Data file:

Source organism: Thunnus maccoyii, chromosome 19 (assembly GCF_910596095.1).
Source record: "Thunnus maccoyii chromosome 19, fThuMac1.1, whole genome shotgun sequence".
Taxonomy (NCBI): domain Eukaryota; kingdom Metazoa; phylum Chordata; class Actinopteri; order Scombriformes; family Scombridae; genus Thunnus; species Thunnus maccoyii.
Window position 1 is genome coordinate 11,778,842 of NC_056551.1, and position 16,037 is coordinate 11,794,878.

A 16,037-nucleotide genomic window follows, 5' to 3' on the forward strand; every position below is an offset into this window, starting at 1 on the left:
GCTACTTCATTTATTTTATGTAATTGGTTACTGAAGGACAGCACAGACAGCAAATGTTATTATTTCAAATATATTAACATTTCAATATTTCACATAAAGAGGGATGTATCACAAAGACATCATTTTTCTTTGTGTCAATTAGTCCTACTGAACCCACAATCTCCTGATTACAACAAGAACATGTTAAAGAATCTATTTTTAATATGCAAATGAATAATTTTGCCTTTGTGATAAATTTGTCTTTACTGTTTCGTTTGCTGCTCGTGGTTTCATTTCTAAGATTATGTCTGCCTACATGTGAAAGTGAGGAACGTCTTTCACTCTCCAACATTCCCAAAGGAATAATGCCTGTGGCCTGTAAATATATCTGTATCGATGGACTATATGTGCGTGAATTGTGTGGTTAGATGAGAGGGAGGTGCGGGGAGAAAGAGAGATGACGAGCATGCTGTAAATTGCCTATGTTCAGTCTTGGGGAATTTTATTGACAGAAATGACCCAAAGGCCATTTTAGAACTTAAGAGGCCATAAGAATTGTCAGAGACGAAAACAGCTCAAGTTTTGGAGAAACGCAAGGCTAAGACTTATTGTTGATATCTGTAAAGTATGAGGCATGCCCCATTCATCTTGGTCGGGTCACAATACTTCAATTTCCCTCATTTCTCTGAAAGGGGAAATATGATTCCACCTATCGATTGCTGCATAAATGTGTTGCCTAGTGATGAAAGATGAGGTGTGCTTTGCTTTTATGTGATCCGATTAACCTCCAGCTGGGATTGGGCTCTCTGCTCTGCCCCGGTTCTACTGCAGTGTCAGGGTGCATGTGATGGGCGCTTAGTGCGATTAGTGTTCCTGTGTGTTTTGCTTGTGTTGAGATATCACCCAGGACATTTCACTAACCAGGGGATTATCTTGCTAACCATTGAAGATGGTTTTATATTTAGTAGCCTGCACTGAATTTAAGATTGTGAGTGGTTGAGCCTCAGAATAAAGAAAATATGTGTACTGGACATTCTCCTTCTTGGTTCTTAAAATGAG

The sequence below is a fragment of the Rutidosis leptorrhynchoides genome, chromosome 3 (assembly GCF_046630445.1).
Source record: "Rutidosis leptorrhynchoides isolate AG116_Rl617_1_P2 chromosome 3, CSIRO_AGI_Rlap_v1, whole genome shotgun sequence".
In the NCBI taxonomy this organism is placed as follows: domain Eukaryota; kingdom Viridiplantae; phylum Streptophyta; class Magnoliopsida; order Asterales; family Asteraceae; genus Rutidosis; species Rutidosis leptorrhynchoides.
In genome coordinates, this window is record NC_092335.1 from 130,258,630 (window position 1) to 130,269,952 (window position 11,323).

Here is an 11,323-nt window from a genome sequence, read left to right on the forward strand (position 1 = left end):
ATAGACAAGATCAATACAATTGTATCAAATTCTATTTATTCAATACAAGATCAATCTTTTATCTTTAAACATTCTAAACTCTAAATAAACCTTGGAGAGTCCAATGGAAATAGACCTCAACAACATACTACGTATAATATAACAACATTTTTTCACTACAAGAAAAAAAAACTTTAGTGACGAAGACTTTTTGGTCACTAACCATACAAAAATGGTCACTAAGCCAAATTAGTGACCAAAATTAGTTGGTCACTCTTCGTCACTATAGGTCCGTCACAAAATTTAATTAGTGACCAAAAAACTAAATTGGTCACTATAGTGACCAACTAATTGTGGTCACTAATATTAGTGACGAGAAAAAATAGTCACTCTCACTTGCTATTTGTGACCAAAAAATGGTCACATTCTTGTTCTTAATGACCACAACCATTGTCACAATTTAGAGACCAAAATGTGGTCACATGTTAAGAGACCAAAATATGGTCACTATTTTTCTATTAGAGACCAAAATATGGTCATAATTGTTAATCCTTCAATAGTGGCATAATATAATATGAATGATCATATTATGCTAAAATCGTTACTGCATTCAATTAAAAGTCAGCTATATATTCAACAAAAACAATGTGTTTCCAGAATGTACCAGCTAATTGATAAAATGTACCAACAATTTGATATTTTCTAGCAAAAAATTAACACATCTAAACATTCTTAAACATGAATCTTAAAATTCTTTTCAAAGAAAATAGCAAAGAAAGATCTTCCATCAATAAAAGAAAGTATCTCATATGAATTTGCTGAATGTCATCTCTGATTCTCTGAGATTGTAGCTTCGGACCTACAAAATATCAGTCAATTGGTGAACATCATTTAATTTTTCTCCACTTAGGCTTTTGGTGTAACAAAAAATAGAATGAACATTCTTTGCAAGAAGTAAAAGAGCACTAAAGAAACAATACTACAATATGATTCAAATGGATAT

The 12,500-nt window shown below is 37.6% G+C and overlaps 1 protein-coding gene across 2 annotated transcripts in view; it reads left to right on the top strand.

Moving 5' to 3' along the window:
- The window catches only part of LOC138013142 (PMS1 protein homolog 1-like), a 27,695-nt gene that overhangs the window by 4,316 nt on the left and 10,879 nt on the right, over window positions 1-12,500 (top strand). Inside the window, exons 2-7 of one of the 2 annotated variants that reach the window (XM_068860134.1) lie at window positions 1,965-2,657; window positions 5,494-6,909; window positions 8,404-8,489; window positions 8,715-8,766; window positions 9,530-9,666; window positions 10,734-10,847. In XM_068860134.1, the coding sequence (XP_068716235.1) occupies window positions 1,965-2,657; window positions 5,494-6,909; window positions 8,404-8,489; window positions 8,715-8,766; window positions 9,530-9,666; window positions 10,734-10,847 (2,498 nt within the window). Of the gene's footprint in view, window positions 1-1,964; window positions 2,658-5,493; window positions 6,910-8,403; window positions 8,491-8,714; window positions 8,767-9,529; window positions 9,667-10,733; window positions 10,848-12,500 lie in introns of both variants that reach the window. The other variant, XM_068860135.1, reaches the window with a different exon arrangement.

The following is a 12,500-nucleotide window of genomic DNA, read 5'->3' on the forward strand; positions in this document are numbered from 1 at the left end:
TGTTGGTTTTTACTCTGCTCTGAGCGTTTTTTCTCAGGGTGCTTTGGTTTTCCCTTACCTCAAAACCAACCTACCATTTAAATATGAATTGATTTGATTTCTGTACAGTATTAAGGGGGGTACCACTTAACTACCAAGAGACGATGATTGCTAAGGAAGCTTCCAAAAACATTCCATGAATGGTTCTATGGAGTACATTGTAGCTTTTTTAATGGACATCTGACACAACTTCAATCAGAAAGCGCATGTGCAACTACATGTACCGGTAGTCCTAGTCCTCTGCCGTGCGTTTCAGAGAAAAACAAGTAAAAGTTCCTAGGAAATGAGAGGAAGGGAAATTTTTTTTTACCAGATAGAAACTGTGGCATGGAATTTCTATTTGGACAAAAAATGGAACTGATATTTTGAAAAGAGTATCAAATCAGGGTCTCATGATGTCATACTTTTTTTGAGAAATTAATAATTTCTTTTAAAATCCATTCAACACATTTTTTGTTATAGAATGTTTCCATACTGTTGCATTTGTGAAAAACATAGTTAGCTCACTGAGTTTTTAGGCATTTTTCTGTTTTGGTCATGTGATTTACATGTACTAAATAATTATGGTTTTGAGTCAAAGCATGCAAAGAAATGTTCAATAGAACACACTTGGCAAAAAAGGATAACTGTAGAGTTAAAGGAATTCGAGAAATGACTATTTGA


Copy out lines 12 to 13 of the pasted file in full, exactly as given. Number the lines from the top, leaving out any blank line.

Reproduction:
ATAGACAAGATCAATACAATTGTATCAAATTCTATTTATTCAATACAAGATCAATCTTTTATCTTTAAACATTCTAAACTCTAAATAAACCTTGGAGAGTCCAATGGAAATAGACCTCAACAACATACTACGTATAATATAACAACATTTTTTCACTACAAGAAAAAAAAACTTTAGTGACGAAGACTTTTTGGTCACTAACCATACAAAAATGGTCACTAAGCCAAATTAGTGACCAAAATTAGTTGGTCACTCTTCGTCACTATAGGTCCGTCACAAAATTTAATTAGTGACCAAAAAACTAAATTGGTCACTATAGTGACCAACTAATTGTGGTCACTAATATTAGTGACGAGAAAAAATAGTCACTCTCACTTGCTATTTGTGACCAAAAAATGGTCACATTCTTGTTCTTAATGACCACAACCATTGTCACAATTTAGAGACCAAAATGTGGTCACATGTTAAGAGACCAAAATATGGTCACTATTTTTCTATTAGAGACCAAAATATGGTCATAATTGTTAATCCTTCAATAGTGGCATAATATAATATGAATGATCATATTATGCTAAAATCGTTACTGCATTCAATTAAAAGTCAGCTATATATTCAACAAAAACAATGTGTTTCCAGAATGTACCAGCTAATTGATAAAATGTACCAACAATTTGATATTTTCTAGCAAAAAATTAACACATCTAAACATTCTTAAACATGAATCTTAAAATTCTTTTCAAAGAAAATAGCAAAGAAAGATCTTCCATCAATAAAAGAAAGTATCTCATATGAATTTGCTGAATGTCATCTCTGATTCTCTGAGATTGTAGCTTCGGACCTACAAAATATCAGTCAATTGGTGAACATCATTTAATTTTTCTCCACTTAGGCTTTTGGTGTAACAAAAAATAGAATGAACATTCTTTGCAAGAAGTAAAAGAGCACTAAAGAAACAATACTACAATATGATTCAAATGGATAT

The 12,500-nt window shown below is 37.6% G+C and overlaps 1 protein-coding gene across 2 annotated transcripts in view; it reads left to right on the top strand.